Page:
It wasn’t a great card … but it wasn’t a horrible one, either. UFC on Fox 9 was a perfectly acceptable free card, giving us exactly what it was supposed to. It felt like a WEC card, from the plethora of lower level weights and Team Alpha Male members on the card. Now it’s time to step into Joe Silva’s shoes and figure out what’s next for the most intriguing winners (and losers) from Saturday night’s card.
Demetrious Johnson vs. the winner of John Lineker vs. Ali Bagautinov – Johnson is in the same spot as Jon Jones in that he’s defeated the top four ranked contenders definitively. He’s cleaning out the division quickly and right now the UFC is going to have to work to set up compelling rematches. Lineker was going to be set up for Johnson after the Benavidez fight but couldn’t make weight. He’ll have to make weight for this fight, too, to get a title shot but his power makes him a compelling matchup. It’s the only fight that makes sense for Johnson right now.
Urijah Faber vs. the winner of Renan Barao/Dominick Cruz – Faber’s finished three of his last four fights against Top 10 ranked opponents. He may get a ton of title shots, especially considering the UFC would LOVE to have a title on the most charismatic person under 155 not named Jose Aldo, but no one can seriously argue he hasn’t earned it.
Chad Mendes vs. the winner of Jose Aldo/Ricardo Lamas – Mendes may not have looked brilliant against Nik Lentz but let’s be fair. Lentz is a tough out for anyone. No one looks good against that guy. Mendes has done enough to earn his title shot.
Joe Lauzon vs. Bobby Green – Lauzon and Green are both talented guys who probably don’t have that extra gear to get into the Top 10 and do something. If you can’t do something to get to a title, do something to have a good fight I suppose. Lauzon’s main downside right now is that he’s fought nearly everyone on the UFC roster. Rustam Khabilov could be in this slot, too, a he’s a good prospect who needs a veteran challenge from someone like Lauzon. I could see Gray Maynard in this slot, perhaps, as well. Lauzon is reaching that point where he’s in the Stephan Bonner level of match-making: he’s going to get guys making their debut, prospects on the rise and whatnot and needs 2-3 wins before getting anyone with longevity in the UFC.
Zach Makovsky vs. Jussier Formiga – Jorgensen coming down to 125 was designed by “Young Guns” to get into title contention sooner than later. He was almost by default a Top 10 fighter and a win at UFC on Fox 9 puts would’ve put him into title contention quickly because “Mighty Mouse” is quickly cleaning out the division. “Fun Size” looked elite against Jorgensen and Formiga is another guy who was supposed to be an immediate title challenger and hasn’t quite panned out yet. This could quickly become a title eliminator, as well, as neither guy has had a shot against Johnson yet.
Joseph Benavidez vs. Louis Gaudinot – Benavidez is doubly screwed at this point. He’s lost twice to two champions in two weight divisions. There isn’t anywhere else for him to cut and he’d be way too small to fight at 145. He’s the second best fighter in the world at 125 and one of the top four at 135 but he’s not quite good enough to hold a title at either division. He’s too good to not be on the roster, of course, and he’s not good enough to get a title contender in the near future. Gaudinot is a gatekeeper to the Top 10, nothing more, and I think his career ceiling is that. He’s also a fun fighter, as is Benavidez, and thus it makes a lot of sense.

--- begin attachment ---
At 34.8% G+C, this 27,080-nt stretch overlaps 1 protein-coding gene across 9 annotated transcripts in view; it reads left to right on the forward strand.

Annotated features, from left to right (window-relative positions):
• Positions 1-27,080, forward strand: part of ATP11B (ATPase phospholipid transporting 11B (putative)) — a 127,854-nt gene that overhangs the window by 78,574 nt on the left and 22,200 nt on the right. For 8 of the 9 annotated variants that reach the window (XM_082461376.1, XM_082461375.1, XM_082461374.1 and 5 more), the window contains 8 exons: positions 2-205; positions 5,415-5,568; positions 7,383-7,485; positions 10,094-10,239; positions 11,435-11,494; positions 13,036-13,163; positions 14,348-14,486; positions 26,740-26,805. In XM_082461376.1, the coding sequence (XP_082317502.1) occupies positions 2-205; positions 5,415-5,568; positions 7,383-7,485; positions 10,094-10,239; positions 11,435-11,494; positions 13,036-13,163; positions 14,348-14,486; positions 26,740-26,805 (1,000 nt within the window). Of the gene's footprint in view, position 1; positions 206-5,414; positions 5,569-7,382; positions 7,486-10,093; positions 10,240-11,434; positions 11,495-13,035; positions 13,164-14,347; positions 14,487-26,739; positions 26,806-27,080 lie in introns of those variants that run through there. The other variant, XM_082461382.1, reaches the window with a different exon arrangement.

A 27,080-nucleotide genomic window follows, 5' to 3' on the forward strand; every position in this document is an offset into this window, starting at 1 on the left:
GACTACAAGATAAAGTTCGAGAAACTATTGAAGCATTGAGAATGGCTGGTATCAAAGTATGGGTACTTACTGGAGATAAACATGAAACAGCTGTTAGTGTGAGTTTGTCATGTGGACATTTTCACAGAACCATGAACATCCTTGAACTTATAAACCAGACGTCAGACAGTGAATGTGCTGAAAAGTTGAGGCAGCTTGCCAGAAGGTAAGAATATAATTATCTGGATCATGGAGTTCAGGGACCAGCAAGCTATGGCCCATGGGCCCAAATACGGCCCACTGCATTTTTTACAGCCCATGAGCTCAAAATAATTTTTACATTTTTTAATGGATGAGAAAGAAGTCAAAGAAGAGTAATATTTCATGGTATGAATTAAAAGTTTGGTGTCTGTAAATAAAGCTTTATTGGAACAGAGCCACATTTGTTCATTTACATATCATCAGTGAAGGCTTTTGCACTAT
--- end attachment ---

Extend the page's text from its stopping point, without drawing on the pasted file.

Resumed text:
Michael McDonald vs. Eddie Wineland – Both guys have lost in devastating fashion to elite guys and are still good enough to be elite as well. This is provided Wineland gets past Yves Jabouin at the next Fox event in Chicago, of course, but let’s assume that for a moment. It’s a fresh matchup and with the way bantamweight is going it won’t take more than another win or two after this to be right back in the mix. Both guys are also gritty sluggers, too, and this has “violent brawl’ written all over it. Ivan Menjivar could be in this slot, potentially, as could George Roop. McDonald is someone the UFC likes, is young and has the look of being elite for a long time from now. He’s just got two losses to two guys who are also elite, which is never a bad thing. McDonald is young enough to learn from these fights and come back and be a perennial title challenger for some time to come.
Mac Danzig vs. Colton Smith – Danzig is probably on his way out of the UFC … but he’s a TUF winner from the golden era of the show. Thus he probably gets one more shot in the Octagon. Smith is the embodiment of how awful the talent pool the show has to choose from these days. The UFC is good at letting TUF winners decide who’s good enough to stay, and good enough to go, and Danzig’s been in this slot before against Joe Stevenson.
Pat Healy vs. Evan Dunham – Both of these guys are always on the cusp of looking like they’ll make a run and not quite pulling it off. Both are big grinders with good gas tanks, as well, so there’s some use to them. I think we’ve seen the ceiling on both these guys and it’s about the same place: good enough to stay in the UFC for a while but lacking the athletic potential to be elite.
Cody McKenzie vs. Al Iaquinta – Cody McKenzie is the ultimate guy that makes you think you could be a fighter. He’s not a great athlete, doesn’t look like he trains hard and has one trick that somehow works regularly enough to keep him in the UFC. I hate to trash the guy, because he seems like a decent human being, but the fact that he has a roster spot and Ben Askren doesn’t should embarrass the UFC to no end. He’s awful at MMA and the fact that he forgot his shorts at the hotel before his fight is doubly baffling. It’s like he doesn’t want to fight anymore but doesn’t want to retire, either. Iaquinta would make for a nice solution to that quandary.
Tags: Five for Fighting, Mixed Martial Arts, UFC on FOX 9